Ever since I have started my MBA program, I have re-discovered my respect for theories. First, as theories are researched, tested on the basis of actual populations, and analyzed scientifically, they tend to be more consistent with existing facts than common sense, which may be colored by bias. Second, theories summarize and organize a great deal of information, sometimes collected across diverse locations and times. Thirdly, it is empowering to find your ideas and previous project work validated by theories. It is also interesting to see how many of the theories talk about essentially the same basic principles. And conversely, it is also equally interesting to see how thinking around learning theories has evolved over the years.

Since beginning my career in training and performance more than a decade ago, I have slowly learned about, and built up, a toolkit of about 40 learning theories which I visit from time to time. But of course, like in all toolkits, some tools are more frequently used than others! Here are just four of the learning theories that I often use, or recommend for peers and mentees.

  1. 1910 – Edward Thorndike’s Laws and Connectionism Theory
  2. 1969 – Robert Gagne’s Nine Events of Learning
  3. 1988 – Spiro, Feltovich, and Coulson introduce Cognitive Flexibility Theory
  4. 2007 – M. Lombardi’s Authentic Learning Model

I will talk about the first two theories in this post, and use a later post to observe on the remaining two.

The first theory that provides me with a stable foundation is Edward Thorndike’s Laws and Connectionism Theory based on Active Learning Principles (1910). According to Thorndike, learning is the result of associations forming between stimuli and responses (S-R). Such associations or “habits” become strengthened or weakened by the relevance, frequency, and volume of S-R pairings. The main principles of this theory are:
Learning requires both practice (S-R) and rewards: While most training provides some sort of stimulus (practice scenarios, assessments, team work, case study) for the Learner to build responses, rewards are often an overlooked mechanism in training design, especially e-learning design. Gamification and Social learning can help address this challenge.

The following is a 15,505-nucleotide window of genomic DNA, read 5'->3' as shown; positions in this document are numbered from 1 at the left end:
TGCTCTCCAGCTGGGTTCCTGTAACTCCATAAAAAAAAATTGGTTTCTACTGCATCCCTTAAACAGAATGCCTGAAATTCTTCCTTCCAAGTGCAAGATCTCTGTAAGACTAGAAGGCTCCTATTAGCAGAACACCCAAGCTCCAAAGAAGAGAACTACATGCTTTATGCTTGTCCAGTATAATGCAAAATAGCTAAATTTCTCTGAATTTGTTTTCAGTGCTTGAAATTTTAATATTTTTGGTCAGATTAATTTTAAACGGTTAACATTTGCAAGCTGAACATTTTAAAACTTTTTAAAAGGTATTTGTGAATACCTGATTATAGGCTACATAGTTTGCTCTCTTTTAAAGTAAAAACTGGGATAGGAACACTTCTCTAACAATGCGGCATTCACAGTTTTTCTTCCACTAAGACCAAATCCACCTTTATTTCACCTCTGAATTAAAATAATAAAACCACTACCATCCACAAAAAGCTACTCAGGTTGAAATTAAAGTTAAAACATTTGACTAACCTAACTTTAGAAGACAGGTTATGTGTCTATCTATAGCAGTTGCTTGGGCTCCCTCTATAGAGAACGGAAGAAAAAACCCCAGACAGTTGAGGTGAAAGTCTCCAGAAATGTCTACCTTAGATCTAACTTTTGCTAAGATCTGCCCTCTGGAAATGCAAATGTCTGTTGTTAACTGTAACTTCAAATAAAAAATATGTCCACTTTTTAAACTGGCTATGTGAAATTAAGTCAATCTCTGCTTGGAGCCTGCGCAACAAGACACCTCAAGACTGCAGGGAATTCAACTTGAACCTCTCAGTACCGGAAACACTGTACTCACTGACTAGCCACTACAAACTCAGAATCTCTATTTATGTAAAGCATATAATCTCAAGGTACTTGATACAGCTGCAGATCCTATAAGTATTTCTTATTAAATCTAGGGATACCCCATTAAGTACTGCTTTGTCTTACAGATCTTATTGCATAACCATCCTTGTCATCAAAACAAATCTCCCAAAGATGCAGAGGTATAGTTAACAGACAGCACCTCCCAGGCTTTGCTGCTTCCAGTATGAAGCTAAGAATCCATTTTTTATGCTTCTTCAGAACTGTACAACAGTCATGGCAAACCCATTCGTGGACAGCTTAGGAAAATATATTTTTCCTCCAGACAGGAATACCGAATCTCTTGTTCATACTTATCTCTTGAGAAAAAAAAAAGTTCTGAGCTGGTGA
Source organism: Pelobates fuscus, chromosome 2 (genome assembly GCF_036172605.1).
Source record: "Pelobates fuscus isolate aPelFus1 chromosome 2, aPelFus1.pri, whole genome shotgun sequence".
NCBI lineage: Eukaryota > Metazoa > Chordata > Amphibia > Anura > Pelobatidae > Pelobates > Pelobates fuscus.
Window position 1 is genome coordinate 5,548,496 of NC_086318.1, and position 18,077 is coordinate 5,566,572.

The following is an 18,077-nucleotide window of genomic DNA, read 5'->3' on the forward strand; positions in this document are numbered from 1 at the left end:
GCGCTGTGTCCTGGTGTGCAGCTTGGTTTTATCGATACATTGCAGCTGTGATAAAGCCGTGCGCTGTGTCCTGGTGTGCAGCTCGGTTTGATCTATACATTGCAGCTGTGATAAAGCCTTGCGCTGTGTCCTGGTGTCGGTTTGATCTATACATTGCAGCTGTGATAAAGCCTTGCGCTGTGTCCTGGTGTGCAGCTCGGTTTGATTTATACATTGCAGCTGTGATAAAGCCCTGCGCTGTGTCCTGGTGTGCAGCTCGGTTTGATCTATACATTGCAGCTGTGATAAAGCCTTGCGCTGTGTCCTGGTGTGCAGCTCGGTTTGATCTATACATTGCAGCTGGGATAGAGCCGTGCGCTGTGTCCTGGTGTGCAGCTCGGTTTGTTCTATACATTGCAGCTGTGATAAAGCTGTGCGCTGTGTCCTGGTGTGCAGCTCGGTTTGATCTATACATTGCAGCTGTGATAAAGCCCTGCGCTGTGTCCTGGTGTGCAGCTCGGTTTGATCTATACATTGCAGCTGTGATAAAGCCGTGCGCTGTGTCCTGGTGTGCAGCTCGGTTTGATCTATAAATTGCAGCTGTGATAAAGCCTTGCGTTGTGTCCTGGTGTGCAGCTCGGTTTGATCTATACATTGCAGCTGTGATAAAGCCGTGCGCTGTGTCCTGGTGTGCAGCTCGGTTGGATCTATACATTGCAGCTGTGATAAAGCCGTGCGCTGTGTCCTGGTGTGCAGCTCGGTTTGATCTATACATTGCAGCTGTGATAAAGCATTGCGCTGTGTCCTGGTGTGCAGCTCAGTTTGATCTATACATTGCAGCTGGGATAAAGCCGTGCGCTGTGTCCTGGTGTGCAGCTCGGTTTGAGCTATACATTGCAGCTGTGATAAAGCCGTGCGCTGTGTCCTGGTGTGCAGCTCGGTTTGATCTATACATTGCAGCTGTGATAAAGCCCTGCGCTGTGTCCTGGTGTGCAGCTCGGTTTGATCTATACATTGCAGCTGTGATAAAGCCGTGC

A series of S-R connections can be chained together if they belong to the same action sequence: For example, while designing a course on biological sample collection from a subject population, information about the ethical consequences of the process can be included to make the S-R connections stronger. However, including the names and features of different ethical response computer systems is a step too far and does not belong to the same action sequence. It will in fact block the Learner’s experience.
Transfer of learning occurs because of previously encountered situations: This is the reason case studies and scenario based learning are so useful in training design. If the training is too theoretical, and does not address real life challenges, it will not be used by the Learner.
Intelligence is a function of the number of connections learned: Training should provide multiple opportunities for the Learner to face their challenges and fears, and enough support (training content, tips & tricks, hints, motivation) to enable the Learner resolve these on their own.

The second theory I would like to present is also the one I most recommend: Robert Gagne’s Nine Events of Learning (1965). It is a simple, practical, easy to use learning theory that will ensure a great training experience for the Learner. The nine events Gagne refers to are:

  1. Gain the Learner’s attention
  2. Inform them of the training objectives, or better still, the performance objectives, i.e: how the training will help the Learner’s performance
  3. Help the Learner recall their prior knowledge of the training topic
  4. Present learning content
  5. Provide learning guidance
  6. Elicit performance by providing opportunities to practice
  7. Provide feedback
  8. Assess performance
  9. Enhance retention and transfer of knowledge into applicable skills

The second and final part of this series is posted here.